Dark Materials

After three years we have finally finished Philip Pullman’s His Dark Materials trilogy. The Golden Compass, a fantastic story made into a very disappointing movie, followed the adventures of Lyra as she struggled against the insidious designs of the Magisterium, Pullman’s not-so-subtle code for the church. The story picked up again when Lyra met Will in The Subtle Knife and revolves back to the Garden of Eden in The Amber Spyglass. It becomes clear early in the book that Lyra is a type of Eve, about to open a Pandora’s box for the entire universe. Along the way Metatron and the symbols of the old religion, including God, die. Detractors like to hurl accusations of atheism at the author, although Pullman tends to call himself agnostic. Whatever label is pasted to him, the fact is the message of the trilogy is profoundly in keeping with what is purported to be the message of Jesus. Not to put too fine a point on it, the message is “Christian.”

Of course, these days that word has to be qualified. “Christian” has been co-opted by so many special interests theologies that its vagueness is useful for little more than winning presidential elections. Part of the difficulty begins with the fact that we don’t have any objective way to assess what Jesus actually said. The earliest canonical Gospel, Mark, was written some three decades after the events that it recounts. There can be no doubt that Matthew and Luke borrowed heavily from Mark while John, written much later, blazed his own trail. Some of the statements attributed to Jesus in these variant accounts differ, but the basic idea seems to be: love others, try not to harm each other, and be willing to be the victim once in a while. These precepts permeate that story of Lyra and Will as they flee from an institutionalized church that seeks to destroy them. Yes, the parable is transparent here and even today many would-be rulers understand the power in the blood of the lamb. Accusations of someone being non-Christian can turn a red tide against them.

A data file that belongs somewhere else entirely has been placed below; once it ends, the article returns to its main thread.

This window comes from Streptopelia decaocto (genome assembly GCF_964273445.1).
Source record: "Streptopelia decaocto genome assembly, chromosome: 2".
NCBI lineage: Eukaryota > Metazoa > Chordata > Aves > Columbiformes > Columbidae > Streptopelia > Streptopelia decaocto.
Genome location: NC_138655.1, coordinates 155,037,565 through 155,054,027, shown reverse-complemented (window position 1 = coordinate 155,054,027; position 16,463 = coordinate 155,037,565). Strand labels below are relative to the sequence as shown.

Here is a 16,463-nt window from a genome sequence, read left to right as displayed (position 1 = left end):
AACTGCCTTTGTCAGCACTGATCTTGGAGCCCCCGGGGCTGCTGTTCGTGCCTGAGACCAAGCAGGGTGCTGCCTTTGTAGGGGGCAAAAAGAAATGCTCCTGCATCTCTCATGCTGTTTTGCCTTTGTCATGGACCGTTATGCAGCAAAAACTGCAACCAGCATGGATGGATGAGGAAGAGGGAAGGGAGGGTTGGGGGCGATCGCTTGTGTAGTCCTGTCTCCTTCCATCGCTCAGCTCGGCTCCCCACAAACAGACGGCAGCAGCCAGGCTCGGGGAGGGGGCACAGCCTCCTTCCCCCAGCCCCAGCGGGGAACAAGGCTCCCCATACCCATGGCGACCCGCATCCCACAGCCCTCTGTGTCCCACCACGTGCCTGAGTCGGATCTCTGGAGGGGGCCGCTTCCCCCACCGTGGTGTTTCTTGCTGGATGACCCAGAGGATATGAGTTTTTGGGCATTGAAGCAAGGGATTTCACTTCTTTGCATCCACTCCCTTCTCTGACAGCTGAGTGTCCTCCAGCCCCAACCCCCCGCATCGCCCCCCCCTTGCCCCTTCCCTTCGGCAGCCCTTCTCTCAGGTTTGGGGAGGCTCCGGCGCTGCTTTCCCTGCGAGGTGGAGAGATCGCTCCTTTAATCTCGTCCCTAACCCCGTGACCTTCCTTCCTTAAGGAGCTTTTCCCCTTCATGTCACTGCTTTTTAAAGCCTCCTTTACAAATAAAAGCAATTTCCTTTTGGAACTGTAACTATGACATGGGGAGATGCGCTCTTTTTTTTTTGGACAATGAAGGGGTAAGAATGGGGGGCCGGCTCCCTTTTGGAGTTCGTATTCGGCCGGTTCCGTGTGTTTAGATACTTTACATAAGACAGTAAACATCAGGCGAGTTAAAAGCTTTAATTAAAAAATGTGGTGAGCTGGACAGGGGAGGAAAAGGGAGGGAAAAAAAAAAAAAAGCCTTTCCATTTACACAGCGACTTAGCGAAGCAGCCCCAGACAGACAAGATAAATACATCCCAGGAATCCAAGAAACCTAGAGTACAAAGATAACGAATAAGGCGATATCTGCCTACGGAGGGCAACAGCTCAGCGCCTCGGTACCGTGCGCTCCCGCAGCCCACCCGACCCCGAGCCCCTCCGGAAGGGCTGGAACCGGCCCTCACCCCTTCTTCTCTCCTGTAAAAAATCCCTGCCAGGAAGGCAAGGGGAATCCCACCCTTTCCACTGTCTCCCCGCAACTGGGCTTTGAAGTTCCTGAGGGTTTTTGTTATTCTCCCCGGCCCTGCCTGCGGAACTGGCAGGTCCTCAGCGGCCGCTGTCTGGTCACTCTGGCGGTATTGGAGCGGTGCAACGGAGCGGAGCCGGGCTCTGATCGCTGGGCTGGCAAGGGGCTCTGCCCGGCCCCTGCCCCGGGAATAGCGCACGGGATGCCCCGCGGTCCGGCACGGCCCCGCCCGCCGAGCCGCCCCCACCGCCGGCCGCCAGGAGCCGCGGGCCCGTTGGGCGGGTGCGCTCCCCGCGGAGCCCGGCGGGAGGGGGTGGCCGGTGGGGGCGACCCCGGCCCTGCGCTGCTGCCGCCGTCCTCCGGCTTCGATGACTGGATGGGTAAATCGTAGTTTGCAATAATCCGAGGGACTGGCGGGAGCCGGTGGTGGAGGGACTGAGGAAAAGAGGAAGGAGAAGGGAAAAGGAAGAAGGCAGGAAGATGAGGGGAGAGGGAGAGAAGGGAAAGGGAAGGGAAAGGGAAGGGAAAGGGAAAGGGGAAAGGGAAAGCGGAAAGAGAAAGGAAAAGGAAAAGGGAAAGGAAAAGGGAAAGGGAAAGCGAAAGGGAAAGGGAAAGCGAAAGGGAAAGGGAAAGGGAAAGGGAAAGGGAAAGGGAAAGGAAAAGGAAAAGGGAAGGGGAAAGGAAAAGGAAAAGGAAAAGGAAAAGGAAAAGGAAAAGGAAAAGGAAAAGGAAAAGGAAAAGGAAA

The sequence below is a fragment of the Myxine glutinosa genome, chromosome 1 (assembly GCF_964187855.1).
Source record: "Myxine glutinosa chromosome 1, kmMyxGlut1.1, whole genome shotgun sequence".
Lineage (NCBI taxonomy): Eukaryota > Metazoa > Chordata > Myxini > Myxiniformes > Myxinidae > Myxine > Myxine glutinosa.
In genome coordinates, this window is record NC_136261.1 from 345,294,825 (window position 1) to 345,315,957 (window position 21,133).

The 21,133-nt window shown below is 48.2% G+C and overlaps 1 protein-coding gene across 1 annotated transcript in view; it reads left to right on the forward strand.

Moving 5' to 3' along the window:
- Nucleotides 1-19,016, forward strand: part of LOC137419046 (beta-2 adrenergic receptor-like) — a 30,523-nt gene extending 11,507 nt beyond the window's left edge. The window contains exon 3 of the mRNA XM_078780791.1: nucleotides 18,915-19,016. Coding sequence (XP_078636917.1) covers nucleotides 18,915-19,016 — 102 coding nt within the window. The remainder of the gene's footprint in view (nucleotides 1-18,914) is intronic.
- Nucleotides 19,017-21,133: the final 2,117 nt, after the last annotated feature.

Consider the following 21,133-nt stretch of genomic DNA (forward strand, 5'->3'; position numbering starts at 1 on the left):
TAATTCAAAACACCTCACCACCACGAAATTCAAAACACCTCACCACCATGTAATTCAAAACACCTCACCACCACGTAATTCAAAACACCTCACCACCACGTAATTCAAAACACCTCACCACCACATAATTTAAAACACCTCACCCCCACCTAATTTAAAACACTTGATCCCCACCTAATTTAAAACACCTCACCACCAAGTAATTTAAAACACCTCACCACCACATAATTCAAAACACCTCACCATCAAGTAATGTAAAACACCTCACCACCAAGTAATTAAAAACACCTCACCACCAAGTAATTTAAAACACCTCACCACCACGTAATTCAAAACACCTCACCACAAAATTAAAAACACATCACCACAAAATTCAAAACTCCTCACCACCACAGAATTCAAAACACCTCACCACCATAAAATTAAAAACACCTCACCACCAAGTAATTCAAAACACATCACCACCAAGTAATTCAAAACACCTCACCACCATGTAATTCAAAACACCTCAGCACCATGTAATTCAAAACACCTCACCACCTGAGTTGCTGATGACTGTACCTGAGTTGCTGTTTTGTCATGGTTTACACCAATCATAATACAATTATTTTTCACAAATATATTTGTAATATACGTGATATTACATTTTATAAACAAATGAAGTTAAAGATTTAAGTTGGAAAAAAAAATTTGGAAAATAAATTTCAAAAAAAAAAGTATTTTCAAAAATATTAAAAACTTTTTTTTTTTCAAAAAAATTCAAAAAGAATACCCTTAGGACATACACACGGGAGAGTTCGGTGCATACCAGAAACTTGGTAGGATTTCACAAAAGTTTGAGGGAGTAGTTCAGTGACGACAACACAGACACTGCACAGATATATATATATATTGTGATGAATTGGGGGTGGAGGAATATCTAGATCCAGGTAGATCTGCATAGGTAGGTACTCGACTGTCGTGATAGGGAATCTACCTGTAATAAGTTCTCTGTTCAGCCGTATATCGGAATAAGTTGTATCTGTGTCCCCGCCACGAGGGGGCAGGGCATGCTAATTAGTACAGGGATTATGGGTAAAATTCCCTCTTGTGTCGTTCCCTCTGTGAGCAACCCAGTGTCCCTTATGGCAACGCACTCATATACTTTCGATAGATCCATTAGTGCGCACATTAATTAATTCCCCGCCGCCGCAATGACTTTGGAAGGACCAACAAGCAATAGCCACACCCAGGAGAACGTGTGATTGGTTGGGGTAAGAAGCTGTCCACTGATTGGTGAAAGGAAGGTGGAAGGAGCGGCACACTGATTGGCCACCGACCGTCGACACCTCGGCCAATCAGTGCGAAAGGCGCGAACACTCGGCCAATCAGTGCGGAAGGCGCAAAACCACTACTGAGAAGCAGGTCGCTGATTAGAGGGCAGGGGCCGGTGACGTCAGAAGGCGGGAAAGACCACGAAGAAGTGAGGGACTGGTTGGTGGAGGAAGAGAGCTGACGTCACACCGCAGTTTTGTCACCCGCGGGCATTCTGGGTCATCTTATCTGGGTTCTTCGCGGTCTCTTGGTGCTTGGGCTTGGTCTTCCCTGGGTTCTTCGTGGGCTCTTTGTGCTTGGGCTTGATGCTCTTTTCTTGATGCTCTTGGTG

Ironically, today “Christian” often has the connotation of intolerance and lack of forgiveness. We see the wealthy and powerful adopting the rhetoric when it suits their purposes but refusing to live by its principles when the poor reveal their underprivileged faces. Taking Jesus out of context they like to say, “the poor will always be with you.” As if Jesus never spoke a harsh word to the wealthy. Something that Pullman makes abundantly clear is that power corrupts. The church in his books is not evil, but corrupt. It is too powerful for its own good. Above all, the books are a tale of growing up. Lyra realizes the danger that the Magisterium poses, and fights it with the conviction of the young. She learns to love and liberates the dead. She learns the pain of loss. Indeed, her sacrifice is for the salvation of the universe. Sounds like something Jesus might have approved of—when he wasn’t busy lining the pockets of the wealthy, that is.

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